A 31-year-old American was treated for addiction after wearing Google Glass for up to 18 hours a day and even experienced dreams as if looking through the device, doctors said.
It is the first known case of Internet addiction involving Google Glass, a fledgling technology which provides online access via a tiny screen attached to a spectacle frame, they said.
The naval serviceman had a history of drinking, depressive moods and relationship difficulties, according to the case study reported in the journal Addictive Behaviors.
He was admitted to the US Navy’s Substance Abuse Recovery Programme (SARP) in San Diego, California, in September 2013 after resuming heavy drinking.
“The patient had been wearing the Google Glass device each day for up to 18 hours for two months prior to admission, removing the device during sleep and bathing,” the paper says.
“He noted that when he dreamed during his residential treatment, he envisioned the dream through the device.
“He would experience the dream through a small grey window, which was consistent with what he saw when wearing the device while awake.”
His superiors had allowed the man to use the device for his job as it sped up his work of identifying and logging convoy vehicles.
The gadget also helped him socially, as a topic of conversation with strangers.
The serviceman developed a dependence on the device, and without it “he was less confident and exhibited significant craving similar to patients desiring their substance of abuse,” the study said.
Examined on admission, the patient repeatedly raised his right hand to his temple to tap it with his forefinger—an almost involuntary motion that he had used to turn on Google Glass and gain access to the Internet.
During the admission interview, the man’s short-term memory was poor, he often lost his train of thought and rarely made eye contact, doctors found.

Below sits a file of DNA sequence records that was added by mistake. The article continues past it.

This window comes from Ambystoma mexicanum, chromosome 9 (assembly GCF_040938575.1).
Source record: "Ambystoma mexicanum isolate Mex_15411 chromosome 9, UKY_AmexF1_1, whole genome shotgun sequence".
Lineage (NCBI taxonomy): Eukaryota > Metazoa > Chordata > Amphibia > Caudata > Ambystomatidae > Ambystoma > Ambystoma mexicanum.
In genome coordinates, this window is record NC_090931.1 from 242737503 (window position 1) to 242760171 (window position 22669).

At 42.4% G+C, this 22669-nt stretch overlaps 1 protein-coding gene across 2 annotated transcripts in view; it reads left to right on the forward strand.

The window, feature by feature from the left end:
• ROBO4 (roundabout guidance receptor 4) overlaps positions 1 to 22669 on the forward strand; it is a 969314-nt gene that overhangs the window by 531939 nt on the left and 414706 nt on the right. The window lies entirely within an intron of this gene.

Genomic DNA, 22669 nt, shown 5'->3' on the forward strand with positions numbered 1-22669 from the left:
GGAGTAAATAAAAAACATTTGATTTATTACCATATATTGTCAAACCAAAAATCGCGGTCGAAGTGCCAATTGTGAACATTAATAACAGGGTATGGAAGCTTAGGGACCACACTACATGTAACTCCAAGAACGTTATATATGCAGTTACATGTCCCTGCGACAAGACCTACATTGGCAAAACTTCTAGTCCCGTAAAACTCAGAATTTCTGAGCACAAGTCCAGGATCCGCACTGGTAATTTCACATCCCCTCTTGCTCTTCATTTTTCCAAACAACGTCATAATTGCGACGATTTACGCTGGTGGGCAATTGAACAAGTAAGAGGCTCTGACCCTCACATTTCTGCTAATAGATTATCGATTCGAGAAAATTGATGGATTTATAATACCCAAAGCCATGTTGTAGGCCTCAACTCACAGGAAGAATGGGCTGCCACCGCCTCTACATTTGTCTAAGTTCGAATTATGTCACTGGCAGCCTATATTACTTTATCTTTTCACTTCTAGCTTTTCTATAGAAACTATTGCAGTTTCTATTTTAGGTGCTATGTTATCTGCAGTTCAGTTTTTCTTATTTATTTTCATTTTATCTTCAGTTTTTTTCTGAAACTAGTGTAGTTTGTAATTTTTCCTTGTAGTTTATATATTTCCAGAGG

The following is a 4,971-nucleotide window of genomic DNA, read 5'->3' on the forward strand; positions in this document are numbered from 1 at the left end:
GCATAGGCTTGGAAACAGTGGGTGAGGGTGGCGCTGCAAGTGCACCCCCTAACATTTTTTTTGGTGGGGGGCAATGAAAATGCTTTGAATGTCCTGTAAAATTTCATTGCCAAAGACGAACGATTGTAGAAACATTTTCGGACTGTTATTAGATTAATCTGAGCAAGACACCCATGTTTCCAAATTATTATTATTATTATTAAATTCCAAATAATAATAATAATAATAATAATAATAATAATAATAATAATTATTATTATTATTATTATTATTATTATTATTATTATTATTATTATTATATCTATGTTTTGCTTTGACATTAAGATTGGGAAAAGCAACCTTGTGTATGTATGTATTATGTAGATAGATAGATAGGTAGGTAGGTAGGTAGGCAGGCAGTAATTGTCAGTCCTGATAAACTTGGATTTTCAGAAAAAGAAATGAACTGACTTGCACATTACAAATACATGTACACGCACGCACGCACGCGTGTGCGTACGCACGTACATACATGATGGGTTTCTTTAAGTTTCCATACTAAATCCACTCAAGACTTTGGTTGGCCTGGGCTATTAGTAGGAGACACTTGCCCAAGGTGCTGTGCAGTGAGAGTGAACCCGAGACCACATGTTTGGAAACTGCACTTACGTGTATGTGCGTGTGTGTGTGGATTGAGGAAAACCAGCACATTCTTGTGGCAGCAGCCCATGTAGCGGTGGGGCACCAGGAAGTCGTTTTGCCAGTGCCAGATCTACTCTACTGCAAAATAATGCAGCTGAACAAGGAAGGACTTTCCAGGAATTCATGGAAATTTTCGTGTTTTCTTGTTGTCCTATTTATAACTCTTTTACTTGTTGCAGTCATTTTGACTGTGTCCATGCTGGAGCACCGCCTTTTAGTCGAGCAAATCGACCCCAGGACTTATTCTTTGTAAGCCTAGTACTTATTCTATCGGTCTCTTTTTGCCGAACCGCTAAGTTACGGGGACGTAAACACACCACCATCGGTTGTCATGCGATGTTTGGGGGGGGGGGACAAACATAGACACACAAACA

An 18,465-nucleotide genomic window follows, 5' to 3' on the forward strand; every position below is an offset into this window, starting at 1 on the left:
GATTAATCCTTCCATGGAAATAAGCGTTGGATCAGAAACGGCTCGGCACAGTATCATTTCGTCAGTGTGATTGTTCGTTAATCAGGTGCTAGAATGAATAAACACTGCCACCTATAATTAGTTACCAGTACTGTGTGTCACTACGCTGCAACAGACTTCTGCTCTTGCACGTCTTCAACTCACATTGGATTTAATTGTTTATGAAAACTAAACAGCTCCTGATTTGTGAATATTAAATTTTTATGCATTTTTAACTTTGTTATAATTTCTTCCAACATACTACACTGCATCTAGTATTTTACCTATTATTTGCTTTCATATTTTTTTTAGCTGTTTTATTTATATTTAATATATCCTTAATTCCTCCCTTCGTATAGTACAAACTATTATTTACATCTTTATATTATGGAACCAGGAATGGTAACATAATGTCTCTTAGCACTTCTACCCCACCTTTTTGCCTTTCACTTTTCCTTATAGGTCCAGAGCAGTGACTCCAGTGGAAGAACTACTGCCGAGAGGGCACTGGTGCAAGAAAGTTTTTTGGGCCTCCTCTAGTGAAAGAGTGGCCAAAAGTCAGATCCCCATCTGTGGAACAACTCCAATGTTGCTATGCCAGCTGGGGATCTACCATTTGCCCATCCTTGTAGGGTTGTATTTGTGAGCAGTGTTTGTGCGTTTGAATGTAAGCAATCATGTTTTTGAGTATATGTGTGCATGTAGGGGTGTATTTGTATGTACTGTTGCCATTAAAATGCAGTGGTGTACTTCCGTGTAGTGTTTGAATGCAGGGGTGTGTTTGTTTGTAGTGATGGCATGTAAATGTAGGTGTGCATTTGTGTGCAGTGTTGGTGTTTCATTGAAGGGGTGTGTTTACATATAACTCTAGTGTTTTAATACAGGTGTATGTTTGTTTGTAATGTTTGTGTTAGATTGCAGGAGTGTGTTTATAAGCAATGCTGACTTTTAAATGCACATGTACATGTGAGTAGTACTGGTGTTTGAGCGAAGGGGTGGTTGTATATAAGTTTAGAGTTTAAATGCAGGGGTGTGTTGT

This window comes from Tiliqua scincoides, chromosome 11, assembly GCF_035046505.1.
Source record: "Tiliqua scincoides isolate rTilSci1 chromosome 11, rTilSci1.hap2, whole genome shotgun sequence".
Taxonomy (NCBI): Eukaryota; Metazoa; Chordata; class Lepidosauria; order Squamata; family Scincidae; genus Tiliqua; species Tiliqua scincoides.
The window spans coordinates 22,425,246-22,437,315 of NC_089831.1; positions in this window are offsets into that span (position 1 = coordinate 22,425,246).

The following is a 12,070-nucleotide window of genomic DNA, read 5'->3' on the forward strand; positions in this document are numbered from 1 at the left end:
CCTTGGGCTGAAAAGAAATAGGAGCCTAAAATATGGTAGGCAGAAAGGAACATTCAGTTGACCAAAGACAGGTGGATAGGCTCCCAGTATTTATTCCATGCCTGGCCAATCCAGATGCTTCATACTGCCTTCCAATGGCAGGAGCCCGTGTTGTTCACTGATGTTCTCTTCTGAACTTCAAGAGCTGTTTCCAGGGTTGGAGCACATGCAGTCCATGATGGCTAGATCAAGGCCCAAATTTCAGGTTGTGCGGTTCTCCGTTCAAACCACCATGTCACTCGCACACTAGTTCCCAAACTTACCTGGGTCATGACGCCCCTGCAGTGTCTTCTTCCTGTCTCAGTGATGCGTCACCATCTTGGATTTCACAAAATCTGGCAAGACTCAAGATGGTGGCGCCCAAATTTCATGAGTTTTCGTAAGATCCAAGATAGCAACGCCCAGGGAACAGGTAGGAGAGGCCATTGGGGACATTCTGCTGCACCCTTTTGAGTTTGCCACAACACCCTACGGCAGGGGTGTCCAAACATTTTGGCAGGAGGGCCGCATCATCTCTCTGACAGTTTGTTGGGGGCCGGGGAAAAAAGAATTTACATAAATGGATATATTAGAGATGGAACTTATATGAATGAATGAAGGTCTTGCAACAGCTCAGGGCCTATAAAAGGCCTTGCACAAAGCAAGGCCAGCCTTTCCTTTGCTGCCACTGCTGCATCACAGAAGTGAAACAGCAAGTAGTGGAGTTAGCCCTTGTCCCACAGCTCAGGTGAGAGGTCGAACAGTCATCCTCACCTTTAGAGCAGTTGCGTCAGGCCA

Under the facility’s rules, patients have to give up computers and mobile phones during treatment—something that caused the patient much frustration and annoyance.
“He stated, ‘The withdrawal from this is much worse than the withdrawal I went through from alcohol’,” the study reported.
After his 35-day treatment, the patient became less irritable, the tapping of his temple became less frequent and his thought process and short-term memory improved.
But he still intermittently experienced dreams as if looking through the Glass window.
The investigators did not point the finger of blame at Google Glass but rather at a phenomenon called “Internet addiction disorder”, or IAD.
This is not an officially-recognised medical condition but a term used by some specialists to describe a damaging craving to be online, through video games, computers, phones or other mobile gadgets.
The problem often has an underlying psychological cause, and can be interwoven with other addictive behaviours, such as alcohol or drug abuse.
“To our knowledge, this is the first reported case of IAD involving problematic use of Google Glass,” said the probe, led by Andrew Doan of the SARP.
“Technology has numerous benefits to individuals and to society. However, excessive utilisation of any substance, behaviour and technological device will be associated with physiological and emotional dysfunction.”
Google France told AFP it would not comment on the study.